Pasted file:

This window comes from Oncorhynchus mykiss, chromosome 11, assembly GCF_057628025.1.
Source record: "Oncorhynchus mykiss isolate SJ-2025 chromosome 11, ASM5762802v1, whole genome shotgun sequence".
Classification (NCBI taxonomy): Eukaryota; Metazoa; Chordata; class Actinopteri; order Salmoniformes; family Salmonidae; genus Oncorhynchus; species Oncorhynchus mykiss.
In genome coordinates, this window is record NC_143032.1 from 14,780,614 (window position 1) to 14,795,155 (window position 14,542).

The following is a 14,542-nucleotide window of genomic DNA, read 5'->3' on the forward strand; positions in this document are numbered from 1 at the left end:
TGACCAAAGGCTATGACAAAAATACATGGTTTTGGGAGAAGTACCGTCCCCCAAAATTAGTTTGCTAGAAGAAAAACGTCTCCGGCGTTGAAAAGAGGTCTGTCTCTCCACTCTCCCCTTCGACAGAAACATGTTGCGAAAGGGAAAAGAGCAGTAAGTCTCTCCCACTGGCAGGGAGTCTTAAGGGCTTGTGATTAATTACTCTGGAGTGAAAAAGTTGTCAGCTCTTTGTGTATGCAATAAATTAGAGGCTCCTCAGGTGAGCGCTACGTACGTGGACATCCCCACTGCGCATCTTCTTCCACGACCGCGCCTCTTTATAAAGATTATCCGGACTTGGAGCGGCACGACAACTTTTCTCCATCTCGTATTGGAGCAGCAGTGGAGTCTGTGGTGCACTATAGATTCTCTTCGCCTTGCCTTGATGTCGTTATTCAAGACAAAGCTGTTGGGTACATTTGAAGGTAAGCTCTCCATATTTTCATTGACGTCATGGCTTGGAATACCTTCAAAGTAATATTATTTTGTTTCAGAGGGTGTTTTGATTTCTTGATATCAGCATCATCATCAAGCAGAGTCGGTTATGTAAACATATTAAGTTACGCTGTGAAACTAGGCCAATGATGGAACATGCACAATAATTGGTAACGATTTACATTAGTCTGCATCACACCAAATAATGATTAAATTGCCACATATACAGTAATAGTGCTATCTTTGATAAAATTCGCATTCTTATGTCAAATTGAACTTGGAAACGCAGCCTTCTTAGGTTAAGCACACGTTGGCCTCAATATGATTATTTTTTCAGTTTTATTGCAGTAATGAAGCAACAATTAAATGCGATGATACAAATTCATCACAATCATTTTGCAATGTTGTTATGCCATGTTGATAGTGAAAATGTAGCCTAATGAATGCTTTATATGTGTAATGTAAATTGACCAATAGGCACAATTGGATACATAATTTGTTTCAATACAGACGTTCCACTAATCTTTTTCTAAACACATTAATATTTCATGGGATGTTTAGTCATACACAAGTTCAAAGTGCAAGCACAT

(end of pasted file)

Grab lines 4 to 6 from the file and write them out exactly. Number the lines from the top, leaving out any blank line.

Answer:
In genome coordinates, this window is record NC_143032.1 from 14,780,614 (window position 1) to 14,795,155 (window position 14,542).

The following is a 14,542-nucleotide window of genomic DNA, read 5'->3' on the forward strand; positions in this document are numbered from 1 at the left end:
TGACCAAAGGCTATGACAAAAATACATGGTTTTGGGAGAAGTACCGTCCCCCAAAATTAGTTTGCTAGAAGAAAAACGTCTCCGGCGTTGAAAAGAGGTCTGTCTCTCCACTCTCCCCTTCGACAGAAACATGTTGCGAAAGGGAAAAGAGCAGTAAGTCTCTCCCACTGGCAGGGAGTCTTAAGGGCTTGTGATTAATTACTCTGGAGTGAAAAAGTTGTCAGCTCTTTGTGTATGCAATAAATTAGAGGCTCCTCAGGTGAGCGCTACGTACGTGGACATCCCCACTGCGCATCTTCTTCCACGACCGCGCCTCTTTATAAAGATTATCCGGACTTGGAGCGGCACGACAACTTTTCTCCATCTCGTATTGGAGCAGCAGTGGAGTCTGTGGTGCACTATAGATTCTCTTCGCCTTGCCTTGATGTCGTTATTCAAGACAAAGCTGTTGGGTACATTTGAAGGTAAGCTCTCCATATTTTCATTGACGTCATGGCTTGGAATACCTTCAAAGTAATATTATTTTGTTTCAGAGGGTGTTTTGATTTCTTGATATCAGCATCATCATCAAGCAGAGTCGGTTATGTAAACATATTAAGTTACGCTGTGAAACTAGGCCAATGATGGAACATGCACAATAATTGGTAACGATTTACATTAGTCTGCATCACACCAAATAATGATTAAATTGCCACATATACAGTAATAGTGCTATCTTTGATAAAATTCGCATTCTTATGTCAAATTGAACTTGGAAACGCAGCCTTCTTAGGTTAAGCACACGTTGGCCTCAATATGATTATTTTTTCAGTTTTATTGCAGTAATGAAGCAACAATTAAATGCGATGATACAAATTCATCACAATCATTTTGCAATGTTGTTATGCCATGTTGATAGTGAAAATGTAGCCTAATGAATGCTTTATATGTGTAATGTAAATTGACCAATAGGCACAATTGGATACATAATTTGTTTCAATACAGACGTTCCACTAATCTTTTTCTAAACACATTAATATTTCATGGGATGTTTAGTCATACACAAGTTCAAAGTGCAAGCACAT